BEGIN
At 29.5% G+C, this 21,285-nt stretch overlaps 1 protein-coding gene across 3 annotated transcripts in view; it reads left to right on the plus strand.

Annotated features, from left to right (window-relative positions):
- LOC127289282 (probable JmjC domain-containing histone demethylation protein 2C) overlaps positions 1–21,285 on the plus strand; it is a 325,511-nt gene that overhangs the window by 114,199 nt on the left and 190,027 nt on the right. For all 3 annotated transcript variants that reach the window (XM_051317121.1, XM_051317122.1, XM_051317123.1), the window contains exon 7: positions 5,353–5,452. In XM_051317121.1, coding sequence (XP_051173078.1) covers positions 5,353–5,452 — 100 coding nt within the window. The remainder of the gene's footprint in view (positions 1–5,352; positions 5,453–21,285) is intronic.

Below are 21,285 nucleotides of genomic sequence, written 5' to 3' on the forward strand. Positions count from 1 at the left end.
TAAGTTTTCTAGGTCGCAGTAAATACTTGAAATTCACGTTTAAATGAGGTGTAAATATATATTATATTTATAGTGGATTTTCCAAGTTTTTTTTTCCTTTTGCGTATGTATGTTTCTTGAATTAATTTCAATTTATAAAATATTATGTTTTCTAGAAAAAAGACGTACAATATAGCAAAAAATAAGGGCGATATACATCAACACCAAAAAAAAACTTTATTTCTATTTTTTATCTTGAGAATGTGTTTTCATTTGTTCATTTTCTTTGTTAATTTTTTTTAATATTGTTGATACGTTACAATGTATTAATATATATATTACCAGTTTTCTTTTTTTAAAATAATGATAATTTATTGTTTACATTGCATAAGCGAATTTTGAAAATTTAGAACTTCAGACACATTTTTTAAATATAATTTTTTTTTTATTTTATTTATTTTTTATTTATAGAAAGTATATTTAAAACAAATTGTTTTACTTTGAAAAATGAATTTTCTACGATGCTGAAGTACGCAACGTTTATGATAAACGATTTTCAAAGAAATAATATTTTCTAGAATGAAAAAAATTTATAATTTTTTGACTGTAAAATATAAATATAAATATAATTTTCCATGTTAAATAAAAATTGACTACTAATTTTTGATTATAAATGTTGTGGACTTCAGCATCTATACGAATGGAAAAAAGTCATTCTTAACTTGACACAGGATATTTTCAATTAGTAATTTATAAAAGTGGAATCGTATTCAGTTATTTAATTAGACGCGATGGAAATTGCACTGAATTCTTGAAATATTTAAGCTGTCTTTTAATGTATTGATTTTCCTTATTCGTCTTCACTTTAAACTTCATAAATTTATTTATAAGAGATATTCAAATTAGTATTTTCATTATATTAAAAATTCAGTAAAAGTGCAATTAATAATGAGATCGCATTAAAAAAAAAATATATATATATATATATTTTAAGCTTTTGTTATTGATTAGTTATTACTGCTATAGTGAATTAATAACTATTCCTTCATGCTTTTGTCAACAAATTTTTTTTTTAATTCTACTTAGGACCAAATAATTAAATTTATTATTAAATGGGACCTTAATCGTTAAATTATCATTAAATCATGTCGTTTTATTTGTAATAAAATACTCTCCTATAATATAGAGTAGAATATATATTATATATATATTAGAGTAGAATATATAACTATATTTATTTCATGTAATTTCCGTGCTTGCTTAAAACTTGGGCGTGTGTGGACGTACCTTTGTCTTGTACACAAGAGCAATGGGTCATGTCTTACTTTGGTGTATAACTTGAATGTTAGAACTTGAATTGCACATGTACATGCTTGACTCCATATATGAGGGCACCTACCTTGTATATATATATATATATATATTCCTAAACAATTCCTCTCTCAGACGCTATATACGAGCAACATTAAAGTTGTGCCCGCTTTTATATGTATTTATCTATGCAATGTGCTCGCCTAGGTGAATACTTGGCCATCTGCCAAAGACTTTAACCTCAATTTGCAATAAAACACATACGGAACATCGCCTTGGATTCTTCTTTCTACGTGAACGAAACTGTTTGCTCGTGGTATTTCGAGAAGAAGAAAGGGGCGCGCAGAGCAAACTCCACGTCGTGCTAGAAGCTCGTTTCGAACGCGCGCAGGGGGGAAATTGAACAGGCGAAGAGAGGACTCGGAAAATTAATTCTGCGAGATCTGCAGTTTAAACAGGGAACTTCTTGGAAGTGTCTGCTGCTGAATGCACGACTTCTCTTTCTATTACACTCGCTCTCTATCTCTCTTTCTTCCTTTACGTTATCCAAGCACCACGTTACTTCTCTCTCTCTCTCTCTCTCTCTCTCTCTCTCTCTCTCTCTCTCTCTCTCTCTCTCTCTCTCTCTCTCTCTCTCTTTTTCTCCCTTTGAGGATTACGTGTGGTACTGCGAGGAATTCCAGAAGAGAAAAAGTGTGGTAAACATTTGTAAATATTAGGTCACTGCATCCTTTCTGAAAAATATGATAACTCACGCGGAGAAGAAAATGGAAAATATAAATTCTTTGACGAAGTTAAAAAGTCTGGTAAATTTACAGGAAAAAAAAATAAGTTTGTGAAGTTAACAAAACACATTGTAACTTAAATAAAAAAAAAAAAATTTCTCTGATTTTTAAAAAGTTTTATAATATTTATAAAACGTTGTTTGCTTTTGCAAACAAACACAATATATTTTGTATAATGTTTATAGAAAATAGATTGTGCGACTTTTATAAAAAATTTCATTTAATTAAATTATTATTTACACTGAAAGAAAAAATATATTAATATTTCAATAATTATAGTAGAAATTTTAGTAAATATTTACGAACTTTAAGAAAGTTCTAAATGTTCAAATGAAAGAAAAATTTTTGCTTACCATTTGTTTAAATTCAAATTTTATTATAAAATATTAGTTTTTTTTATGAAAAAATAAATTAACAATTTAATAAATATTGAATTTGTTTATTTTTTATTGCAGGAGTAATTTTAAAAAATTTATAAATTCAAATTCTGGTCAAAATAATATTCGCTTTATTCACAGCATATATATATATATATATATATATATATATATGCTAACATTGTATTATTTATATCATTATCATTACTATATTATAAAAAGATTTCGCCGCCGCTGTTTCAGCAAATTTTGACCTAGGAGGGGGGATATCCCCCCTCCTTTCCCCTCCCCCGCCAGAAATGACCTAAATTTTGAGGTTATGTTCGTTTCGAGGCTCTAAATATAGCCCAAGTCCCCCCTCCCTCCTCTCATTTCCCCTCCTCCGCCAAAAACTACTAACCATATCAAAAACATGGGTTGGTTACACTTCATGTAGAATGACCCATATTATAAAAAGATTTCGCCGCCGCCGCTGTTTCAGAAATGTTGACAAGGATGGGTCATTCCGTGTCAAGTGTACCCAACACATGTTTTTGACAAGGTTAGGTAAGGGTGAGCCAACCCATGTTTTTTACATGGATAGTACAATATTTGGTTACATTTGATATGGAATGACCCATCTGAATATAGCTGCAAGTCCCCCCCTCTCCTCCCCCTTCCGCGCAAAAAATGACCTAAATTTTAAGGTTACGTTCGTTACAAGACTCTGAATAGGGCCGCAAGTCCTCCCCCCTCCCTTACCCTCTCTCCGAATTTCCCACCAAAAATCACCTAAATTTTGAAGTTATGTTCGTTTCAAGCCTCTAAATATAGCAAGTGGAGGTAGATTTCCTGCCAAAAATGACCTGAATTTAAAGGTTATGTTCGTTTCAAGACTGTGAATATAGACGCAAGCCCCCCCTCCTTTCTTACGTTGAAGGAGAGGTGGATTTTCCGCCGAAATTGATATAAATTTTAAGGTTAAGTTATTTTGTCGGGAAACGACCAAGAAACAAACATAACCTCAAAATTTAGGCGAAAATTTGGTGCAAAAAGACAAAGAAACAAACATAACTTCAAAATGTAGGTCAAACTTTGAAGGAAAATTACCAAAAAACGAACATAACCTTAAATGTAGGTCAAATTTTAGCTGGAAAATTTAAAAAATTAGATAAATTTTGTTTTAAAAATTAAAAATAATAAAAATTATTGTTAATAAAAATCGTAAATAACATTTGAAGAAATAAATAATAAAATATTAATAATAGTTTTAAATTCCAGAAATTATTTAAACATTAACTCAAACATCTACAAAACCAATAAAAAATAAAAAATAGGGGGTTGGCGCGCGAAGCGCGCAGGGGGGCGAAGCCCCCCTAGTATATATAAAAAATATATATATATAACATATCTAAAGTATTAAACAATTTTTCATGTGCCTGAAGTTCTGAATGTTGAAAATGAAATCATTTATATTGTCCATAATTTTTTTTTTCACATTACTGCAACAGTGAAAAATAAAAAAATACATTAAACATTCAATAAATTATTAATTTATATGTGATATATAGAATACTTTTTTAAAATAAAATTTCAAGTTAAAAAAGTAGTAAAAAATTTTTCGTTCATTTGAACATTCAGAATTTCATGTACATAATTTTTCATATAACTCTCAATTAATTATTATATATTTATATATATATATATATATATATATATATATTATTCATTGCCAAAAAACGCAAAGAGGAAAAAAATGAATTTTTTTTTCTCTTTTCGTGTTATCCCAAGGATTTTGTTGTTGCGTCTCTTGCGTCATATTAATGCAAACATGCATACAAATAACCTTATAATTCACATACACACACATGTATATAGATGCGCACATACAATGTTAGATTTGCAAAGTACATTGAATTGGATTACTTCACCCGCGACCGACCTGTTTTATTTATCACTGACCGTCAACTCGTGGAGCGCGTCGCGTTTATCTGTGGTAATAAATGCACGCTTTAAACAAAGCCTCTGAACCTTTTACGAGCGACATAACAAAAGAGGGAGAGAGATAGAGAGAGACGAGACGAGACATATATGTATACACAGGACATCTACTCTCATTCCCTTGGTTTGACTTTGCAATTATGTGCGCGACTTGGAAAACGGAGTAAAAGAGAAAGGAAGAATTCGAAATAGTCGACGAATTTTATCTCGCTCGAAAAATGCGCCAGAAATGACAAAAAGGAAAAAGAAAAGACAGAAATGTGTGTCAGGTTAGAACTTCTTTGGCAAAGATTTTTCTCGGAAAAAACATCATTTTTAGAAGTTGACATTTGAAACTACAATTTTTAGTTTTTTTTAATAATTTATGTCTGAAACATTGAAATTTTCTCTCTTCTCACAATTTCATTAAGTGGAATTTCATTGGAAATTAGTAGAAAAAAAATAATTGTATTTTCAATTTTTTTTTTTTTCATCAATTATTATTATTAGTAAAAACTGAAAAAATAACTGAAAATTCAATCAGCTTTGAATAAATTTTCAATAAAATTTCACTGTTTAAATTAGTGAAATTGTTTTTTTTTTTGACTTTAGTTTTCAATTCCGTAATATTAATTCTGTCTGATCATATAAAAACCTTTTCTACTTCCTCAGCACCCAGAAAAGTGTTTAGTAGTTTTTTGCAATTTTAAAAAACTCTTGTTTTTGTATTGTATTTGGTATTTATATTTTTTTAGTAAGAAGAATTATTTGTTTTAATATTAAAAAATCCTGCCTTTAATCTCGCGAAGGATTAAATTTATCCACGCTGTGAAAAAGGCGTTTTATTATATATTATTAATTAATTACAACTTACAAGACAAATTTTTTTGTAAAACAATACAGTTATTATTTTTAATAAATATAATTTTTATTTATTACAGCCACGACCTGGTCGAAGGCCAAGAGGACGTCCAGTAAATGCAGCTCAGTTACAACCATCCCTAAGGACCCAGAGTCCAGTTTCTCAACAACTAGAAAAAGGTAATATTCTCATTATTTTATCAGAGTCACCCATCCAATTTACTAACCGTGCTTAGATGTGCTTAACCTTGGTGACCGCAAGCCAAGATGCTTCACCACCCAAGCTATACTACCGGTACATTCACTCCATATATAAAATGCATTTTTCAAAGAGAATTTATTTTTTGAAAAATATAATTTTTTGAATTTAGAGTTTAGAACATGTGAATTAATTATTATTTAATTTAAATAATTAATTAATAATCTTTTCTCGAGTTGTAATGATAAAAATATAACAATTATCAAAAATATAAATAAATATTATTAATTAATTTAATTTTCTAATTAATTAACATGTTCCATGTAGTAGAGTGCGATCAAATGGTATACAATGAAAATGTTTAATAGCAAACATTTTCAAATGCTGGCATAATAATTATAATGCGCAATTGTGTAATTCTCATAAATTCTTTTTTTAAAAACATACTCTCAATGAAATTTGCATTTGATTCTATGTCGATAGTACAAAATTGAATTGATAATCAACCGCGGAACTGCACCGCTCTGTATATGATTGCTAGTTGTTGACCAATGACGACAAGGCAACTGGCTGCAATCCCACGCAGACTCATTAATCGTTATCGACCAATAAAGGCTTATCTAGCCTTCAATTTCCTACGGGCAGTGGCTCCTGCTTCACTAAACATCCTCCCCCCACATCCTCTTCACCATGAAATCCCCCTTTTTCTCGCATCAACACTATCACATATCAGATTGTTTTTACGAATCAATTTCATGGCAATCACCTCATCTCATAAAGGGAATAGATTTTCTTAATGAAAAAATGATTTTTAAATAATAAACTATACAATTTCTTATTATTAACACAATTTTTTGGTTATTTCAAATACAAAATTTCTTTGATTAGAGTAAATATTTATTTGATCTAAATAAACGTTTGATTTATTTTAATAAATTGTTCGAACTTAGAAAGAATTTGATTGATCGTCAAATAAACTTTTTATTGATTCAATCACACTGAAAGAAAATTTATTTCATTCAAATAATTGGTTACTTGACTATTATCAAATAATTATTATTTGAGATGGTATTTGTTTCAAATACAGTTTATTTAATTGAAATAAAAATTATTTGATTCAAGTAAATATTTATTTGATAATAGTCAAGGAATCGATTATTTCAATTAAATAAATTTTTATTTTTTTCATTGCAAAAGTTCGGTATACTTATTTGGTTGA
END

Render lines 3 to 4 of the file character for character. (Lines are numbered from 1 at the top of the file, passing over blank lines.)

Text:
- LOC127289282 (probable JmjC domain-containing histone demethylation protein 2C) overlaps positions 1–21,285 on the plus strand; it is a 325,511-nt gene that overhangs the window by 114,199 nt on the left and 190,027 nt on the right. For all 3 annotated transcript variants that reach the window (XM_051317121.1, XM_051317122.1, XM_051317123.1), the window contains exon 7: positions 5,353–5,452. In XM_051317121.1, coding sequence (XP_051173078.1) covers positions 5,353–5,452 — 100 coding nt within the window. The remainder of the gene's footprint in view (positions 1–5,352; positions 5,453–21,285) is intronic.

Below are 21,285 nucleotides of genomic sequence, written 5' to 3' on the forward strand. Positions count from 1 at the left end.